Recycling tires into materials such as steel-free crumb rubber and fine rubber powder used to be a profitable venture; however, due to market saturation in developed economies, tire recycling companies might want to shift their focus from raw materials to potentially higher-priced consumer goods made from recycled rubber or even virgin rubber which can be replaced by tire-derived materials. The first and so far one of the most viable choices of tire recyclers would be investing in presses and molds to produce molded goods from crumb rubber or rubber powder. Another options include more complex technologies, e.g. blending recycled rubber powder with polyethylene or polypropylene to produce thermoplastic elastomers (TPE).
Run-flat tires feature advanced designs that reinforce the tire in some way so that you can continue to drive on them and find a repair station in the event of a puncture or leak. Although they can’t be driven on for too long, when driven at a maximum of 50 mph most run-flats give drivers an extra 50-100 miles to safely get to an auto repair or tire shop.
There are currently two main types of run-flat tires; those that use a support ring system and those that use a self-supporting system.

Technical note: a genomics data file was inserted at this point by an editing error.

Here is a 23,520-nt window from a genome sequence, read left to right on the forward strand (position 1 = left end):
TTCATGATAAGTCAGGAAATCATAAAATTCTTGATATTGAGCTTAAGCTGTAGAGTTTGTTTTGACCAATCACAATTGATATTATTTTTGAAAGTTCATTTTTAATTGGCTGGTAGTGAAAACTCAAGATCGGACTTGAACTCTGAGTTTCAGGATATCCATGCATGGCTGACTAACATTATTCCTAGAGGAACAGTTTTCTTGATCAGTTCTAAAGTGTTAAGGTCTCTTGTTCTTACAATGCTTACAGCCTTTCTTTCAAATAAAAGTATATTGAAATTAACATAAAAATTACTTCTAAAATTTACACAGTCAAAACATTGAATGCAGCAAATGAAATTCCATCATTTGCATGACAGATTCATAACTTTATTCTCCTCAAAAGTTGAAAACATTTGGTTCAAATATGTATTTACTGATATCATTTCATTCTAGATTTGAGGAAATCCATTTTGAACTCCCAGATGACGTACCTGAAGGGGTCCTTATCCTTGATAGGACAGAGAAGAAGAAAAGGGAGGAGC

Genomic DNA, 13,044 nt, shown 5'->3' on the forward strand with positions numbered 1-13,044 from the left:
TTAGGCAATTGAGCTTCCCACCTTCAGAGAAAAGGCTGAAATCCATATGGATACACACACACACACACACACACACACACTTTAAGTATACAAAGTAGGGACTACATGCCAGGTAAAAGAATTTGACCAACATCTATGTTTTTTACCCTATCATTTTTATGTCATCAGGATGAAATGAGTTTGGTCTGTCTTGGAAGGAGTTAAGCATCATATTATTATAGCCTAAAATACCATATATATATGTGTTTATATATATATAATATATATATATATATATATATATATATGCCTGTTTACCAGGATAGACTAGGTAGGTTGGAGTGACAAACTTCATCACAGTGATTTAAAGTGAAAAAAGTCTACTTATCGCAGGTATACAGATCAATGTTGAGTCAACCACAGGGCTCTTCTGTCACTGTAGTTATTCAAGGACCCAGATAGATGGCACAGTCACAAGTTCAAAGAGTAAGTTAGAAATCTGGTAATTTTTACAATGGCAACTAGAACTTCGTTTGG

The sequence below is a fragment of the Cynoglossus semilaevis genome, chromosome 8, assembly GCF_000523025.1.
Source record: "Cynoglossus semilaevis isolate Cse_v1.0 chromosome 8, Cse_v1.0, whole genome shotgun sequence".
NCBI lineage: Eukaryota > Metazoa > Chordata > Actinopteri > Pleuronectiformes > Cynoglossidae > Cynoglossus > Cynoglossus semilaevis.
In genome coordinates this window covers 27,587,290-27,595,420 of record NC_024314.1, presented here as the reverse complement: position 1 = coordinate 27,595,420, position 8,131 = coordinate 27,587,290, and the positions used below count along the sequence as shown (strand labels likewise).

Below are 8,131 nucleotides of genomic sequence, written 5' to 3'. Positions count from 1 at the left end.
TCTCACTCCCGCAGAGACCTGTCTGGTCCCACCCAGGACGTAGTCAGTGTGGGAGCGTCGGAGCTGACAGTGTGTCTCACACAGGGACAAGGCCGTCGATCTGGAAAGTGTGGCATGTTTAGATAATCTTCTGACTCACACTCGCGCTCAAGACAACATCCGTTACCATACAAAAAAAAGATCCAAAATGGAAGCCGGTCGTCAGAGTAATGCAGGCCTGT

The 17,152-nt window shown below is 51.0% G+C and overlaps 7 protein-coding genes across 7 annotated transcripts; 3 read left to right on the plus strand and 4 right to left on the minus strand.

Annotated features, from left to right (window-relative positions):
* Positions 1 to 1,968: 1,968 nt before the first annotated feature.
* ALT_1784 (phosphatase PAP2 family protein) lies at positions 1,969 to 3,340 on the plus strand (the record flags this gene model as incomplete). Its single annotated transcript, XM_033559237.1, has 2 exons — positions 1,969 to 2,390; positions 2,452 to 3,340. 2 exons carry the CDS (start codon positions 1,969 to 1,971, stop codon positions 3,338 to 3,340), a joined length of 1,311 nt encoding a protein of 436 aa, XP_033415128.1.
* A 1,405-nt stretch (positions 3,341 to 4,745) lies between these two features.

Tires all look alike. But to get the best out of an EV, tire makers have developed a whole new category of tires. Michal Majernik of the Tire and Rubber Association of Canada explains this evolving industry.
A new breed of car has hit the roads. EVs are here to stay, and it does not come as a surprise that EV tire requirements differ from the mainstream car tires for internal combustion engine (ICE) vehicles. While it is true that traditional passenger tires can be installed on an EV, the EV tire segment is evolving. How are EV tires designed? The core considerations taken into account are…
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The need for more automation and faster size changes in tires over the last couple of decades has led to an industry manufacturing transformation. This transformation has changed factory design and driven changes in tire building machines, process equipment and tires themselves. Some changes are the result of regulations, heightened OEM and consumer performance requirements, and new tire materials. These improvements in tire manufacturing and others are detailed in the new Smithers Rapra market report The Future of Tire Manufacturing to 2024.